Editor’s note: This is the third and final story in a series highlighting use of biosolids in Bath Township and resident concerns.
BATH TOWNSHIP — The Ohio Environmental Protection Agency is hosting a public hearing 6 p.m. Thursday, March 22 at the Howard Conference Center in the Greene County Career Center, 2960 W. Enon Road in Xenia, regarding a permit application to expand operations at a Bath Township farm where renewable energy is produced.
The permit application has been a cause of concern for some Bath Township residents, including Ron and Kassie Lester, who reside on the 700 block of Herr Road. The group of concerned citizens plans to attend the public hearing to voice their opposing views.
Some of the issues raised by the group included the potential depreciation of residential properties near the facility and the impact of increased semi-truck traffic transporting the sludge over narrow country roads to the digester plant.
“The trucks are tearing up our roads and spilling sludge onto them. The township has spoken to the Ohio Department of Transportation about widening the intersection at State Route 235 and Herr Road to compensate for the large trucks. I am sure the Bath Township taxpayers will have to absorb some of the costs that will incur with the project,” Lester said.
The Lester couple also filed a zoning complaint with Bath Township Zoning Inspector Jim Miller on Feb. 7. The couple claimed that the agricultural exemption status of the facility was inaccurate and should be rezoned for commercial/industrial use. However, their complaint was denied.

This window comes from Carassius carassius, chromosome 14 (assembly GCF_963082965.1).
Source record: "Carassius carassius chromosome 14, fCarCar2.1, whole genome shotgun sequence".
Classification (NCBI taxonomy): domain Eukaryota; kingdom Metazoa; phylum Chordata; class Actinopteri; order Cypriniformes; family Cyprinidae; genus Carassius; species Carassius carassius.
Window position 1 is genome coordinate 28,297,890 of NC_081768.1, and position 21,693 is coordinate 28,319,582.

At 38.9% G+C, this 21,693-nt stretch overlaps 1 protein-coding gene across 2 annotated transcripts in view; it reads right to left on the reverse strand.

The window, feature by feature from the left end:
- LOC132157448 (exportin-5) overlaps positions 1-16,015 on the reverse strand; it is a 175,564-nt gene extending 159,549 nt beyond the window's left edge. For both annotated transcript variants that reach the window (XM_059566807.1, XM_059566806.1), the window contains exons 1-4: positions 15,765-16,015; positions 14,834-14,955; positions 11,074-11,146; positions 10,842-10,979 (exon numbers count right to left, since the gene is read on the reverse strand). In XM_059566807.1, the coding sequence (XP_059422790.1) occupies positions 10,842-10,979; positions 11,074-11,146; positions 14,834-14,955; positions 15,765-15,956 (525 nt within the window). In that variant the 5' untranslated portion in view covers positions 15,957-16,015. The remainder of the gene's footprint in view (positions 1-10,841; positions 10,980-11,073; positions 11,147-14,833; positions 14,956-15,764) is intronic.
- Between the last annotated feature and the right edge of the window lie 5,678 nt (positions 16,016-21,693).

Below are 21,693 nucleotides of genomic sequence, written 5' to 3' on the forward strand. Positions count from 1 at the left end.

“According to Ohio Revised Code 5713.30 (A) (1) (b), a digester can only be zone agricultural if 50 percent of the feedstock that is used comes from the farm. In the case of this digester, a combination of 5 percent hog manure, 25 percent biosolids (human waste), and 70 percent industrial waste is used in the process,” Lester said. “This information comes straight from the Renergy flyer for this facility.”
Greene County Assistant Prosecutor Stephanie Hayden, who is the legal representative of the township, provided a written response to the complaint on Feb. 9 and reiterated on the topic during the Feb. 21 township meeting.
“Ohio townships are limited as to what they can and cannot enforce from a zoning perspective. Those limitations come from state law and not from an individual township or county,” Hayden stated in her response. “Once a property qualifies for the zoning exemption, there is simply nothing that the township zoning, administrator, the township trustees, the prosecutor’s office, or any other county office can do from a zoning perspective.”
Linda Collins is a freelance writer for Greene County News.
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